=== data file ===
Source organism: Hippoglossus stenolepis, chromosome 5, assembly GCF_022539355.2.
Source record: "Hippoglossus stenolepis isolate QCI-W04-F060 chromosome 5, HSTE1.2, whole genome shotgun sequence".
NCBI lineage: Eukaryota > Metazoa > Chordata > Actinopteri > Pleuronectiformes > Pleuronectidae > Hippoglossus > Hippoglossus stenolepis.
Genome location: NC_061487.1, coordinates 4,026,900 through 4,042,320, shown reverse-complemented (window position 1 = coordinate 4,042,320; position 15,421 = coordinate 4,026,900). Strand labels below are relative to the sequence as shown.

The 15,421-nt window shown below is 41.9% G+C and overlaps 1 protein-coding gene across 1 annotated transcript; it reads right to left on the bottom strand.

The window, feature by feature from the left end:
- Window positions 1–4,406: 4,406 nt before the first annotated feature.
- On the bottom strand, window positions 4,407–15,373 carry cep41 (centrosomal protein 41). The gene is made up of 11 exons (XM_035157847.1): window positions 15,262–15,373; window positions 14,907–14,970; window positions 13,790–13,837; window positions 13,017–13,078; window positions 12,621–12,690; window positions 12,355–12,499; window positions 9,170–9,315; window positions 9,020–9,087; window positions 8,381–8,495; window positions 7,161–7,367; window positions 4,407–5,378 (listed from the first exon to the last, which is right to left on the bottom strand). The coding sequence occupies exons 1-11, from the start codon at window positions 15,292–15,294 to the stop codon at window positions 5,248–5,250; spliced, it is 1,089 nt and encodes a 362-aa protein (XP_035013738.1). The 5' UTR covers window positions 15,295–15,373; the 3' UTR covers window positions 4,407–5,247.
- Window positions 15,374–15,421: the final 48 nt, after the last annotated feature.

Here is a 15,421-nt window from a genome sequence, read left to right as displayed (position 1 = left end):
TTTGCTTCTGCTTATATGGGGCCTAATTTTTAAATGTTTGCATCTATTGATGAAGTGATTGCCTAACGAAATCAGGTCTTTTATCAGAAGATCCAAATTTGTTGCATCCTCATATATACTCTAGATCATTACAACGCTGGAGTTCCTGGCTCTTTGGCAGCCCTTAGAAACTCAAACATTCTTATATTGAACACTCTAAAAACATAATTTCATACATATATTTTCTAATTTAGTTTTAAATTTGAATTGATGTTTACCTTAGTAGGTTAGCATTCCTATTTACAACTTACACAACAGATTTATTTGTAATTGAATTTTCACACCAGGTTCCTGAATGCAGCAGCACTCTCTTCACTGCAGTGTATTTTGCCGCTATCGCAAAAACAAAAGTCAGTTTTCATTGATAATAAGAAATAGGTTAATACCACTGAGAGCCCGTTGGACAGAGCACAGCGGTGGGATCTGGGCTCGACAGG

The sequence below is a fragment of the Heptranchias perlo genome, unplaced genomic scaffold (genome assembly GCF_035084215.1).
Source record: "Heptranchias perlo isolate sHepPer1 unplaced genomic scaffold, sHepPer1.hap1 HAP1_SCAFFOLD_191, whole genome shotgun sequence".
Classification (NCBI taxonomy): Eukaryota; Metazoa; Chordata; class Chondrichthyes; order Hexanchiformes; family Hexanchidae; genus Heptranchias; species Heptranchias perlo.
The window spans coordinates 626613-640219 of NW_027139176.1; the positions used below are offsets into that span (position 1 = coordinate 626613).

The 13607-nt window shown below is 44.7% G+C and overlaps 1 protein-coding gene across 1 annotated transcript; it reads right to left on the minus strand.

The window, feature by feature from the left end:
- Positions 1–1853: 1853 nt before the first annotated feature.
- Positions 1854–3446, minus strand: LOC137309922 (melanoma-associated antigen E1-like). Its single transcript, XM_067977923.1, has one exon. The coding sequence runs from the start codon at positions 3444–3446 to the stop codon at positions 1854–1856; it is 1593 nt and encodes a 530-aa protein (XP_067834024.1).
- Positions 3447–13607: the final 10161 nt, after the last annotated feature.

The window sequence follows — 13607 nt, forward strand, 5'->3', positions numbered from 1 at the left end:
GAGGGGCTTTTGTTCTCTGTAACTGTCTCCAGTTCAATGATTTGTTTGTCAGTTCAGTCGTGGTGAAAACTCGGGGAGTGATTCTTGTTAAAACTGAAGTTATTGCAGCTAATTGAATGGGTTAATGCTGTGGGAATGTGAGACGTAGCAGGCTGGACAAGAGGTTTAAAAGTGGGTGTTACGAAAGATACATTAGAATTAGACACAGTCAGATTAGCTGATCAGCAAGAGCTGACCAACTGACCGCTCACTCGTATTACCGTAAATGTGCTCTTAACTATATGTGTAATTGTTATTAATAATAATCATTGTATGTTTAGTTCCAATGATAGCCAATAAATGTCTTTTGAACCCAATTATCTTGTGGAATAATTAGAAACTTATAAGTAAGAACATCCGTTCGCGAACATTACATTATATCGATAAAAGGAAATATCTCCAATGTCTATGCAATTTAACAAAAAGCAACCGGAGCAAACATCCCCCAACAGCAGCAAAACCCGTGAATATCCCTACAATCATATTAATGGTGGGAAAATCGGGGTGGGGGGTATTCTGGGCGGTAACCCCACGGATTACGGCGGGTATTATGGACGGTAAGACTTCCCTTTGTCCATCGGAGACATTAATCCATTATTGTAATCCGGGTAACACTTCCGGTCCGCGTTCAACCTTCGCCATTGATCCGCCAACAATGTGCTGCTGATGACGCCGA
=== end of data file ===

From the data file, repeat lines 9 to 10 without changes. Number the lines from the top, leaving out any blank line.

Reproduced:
- Window positions 15,374–15,421: the final 48 nt, after the last annotated feature.

Here is a 15,421-nt window from a genome sequence, read left to right as displayed (position 1 = left end):